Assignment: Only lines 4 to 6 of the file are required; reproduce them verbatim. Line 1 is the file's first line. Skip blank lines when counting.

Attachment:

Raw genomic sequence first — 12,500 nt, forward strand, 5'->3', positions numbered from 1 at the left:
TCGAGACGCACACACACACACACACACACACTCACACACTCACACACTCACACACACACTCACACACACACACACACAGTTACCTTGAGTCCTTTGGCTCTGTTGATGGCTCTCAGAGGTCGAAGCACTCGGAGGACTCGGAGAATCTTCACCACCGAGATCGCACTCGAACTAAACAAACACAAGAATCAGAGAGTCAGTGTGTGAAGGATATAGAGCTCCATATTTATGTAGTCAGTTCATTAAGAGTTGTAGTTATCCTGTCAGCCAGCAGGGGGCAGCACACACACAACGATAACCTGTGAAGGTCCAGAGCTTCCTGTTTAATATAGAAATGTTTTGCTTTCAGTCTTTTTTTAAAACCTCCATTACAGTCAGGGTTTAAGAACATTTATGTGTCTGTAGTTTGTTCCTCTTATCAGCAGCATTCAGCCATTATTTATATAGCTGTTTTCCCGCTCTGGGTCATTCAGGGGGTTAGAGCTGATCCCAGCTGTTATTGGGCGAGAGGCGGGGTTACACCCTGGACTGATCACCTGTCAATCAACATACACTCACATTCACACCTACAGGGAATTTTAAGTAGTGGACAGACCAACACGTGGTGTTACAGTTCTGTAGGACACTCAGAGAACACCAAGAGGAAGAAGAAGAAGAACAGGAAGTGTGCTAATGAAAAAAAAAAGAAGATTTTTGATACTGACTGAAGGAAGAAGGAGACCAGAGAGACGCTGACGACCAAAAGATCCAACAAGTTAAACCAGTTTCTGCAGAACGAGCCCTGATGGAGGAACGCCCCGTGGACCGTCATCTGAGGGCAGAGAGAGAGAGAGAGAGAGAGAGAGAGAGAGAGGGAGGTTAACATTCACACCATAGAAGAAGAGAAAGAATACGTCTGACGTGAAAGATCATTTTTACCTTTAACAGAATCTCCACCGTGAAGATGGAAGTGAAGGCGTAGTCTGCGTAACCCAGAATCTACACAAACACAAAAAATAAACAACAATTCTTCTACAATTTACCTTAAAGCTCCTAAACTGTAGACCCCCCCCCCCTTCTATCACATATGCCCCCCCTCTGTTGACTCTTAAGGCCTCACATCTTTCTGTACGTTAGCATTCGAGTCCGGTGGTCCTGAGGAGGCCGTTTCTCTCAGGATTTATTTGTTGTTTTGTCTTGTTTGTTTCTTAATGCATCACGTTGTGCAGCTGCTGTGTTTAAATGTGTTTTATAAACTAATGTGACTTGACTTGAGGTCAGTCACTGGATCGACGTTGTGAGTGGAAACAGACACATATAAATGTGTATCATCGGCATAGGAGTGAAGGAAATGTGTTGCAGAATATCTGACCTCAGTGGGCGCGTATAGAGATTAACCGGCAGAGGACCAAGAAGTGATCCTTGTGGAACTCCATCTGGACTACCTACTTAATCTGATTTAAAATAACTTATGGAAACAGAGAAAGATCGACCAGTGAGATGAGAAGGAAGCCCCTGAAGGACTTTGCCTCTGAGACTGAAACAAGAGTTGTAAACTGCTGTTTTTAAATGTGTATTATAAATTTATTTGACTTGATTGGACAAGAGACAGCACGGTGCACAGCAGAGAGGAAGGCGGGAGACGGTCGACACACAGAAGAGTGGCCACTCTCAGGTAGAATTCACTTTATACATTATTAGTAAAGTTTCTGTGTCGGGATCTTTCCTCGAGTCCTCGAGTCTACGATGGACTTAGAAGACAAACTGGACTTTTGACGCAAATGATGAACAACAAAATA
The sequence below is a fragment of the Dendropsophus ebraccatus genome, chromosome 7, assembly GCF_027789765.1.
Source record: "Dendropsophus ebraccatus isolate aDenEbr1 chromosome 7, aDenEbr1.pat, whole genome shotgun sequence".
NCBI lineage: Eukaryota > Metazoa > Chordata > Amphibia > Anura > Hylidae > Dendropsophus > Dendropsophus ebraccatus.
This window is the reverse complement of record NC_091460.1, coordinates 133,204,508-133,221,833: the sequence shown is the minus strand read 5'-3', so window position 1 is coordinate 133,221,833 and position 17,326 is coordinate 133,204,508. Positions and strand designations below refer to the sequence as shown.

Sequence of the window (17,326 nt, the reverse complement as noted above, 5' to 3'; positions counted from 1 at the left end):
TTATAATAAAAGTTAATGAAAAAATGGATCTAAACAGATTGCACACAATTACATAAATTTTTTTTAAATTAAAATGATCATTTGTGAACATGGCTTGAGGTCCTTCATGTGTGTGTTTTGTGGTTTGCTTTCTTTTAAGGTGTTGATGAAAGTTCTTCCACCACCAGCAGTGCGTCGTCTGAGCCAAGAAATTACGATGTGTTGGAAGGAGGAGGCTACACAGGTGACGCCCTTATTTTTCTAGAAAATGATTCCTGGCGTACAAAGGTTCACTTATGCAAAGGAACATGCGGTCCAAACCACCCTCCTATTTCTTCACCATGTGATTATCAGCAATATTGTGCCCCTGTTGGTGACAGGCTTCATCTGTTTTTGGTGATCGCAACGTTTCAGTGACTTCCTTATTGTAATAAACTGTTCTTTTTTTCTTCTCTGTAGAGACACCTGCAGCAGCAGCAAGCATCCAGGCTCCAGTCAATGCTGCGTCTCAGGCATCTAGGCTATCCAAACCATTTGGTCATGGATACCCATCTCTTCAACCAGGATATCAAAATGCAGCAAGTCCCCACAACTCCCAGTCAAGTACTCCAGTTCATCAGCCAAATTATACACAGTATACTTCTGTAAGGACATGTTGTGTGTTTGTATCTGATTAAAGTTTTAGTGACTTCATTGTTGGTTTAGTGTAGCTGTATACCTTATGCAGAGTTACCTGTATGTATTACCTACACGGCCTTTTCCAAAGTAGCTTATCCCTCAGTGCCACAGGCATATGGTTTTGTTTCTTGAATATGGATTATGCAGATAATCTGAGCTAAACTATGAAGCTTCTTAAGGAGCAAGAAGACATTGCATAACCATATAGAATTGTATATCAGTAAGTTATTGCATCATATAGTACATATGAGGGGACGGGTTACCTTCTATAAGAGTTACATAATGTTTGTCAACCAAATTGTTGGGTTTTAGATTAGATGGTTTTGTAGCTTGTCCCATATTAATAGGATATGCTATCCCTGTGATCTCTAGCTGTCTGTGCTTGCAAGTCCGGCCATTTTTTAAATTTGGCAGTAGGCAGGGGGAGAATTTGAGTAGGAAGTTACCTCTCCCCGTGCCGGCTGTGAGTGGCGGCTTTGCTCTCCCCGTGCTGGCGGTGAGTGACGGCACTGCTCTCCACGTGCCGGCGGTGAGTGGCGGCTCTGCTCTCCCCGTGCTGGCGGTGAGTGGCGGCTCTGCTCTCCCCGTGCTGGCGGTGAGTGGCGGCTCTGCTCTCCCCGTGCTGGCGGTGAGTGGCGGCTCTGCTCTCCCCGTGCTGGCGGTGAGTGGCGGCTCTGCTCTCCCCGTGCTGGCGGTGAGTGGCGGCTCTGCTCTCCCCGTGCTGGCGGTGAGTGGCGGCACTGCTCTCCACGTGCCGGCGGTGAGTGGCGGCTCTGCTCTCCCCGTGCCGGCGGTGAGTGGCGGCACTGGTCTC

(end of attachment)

Source record: "Dendropsophus ebraccatus isolate aDenEbr1 chromosome 7, aDenEbr1.pat, whole genome shotgun sequence".
NCBI lineage: Eukaryota > Metazoa > Chordata > Amphibia > Anura > Hylidae > Dendropsophus > Dendropsophus ebraccatus.
This window is the reverse complement of record NC_091460.1, coordinates 133,204,508-133,221,833: the sequence shown is the minus strand read 5'-3', so window position 1 is coordinate 133,221,833 and position 17,326 is coordinate 133,204,508. Positions and strand designations below refer to the sequence as shown.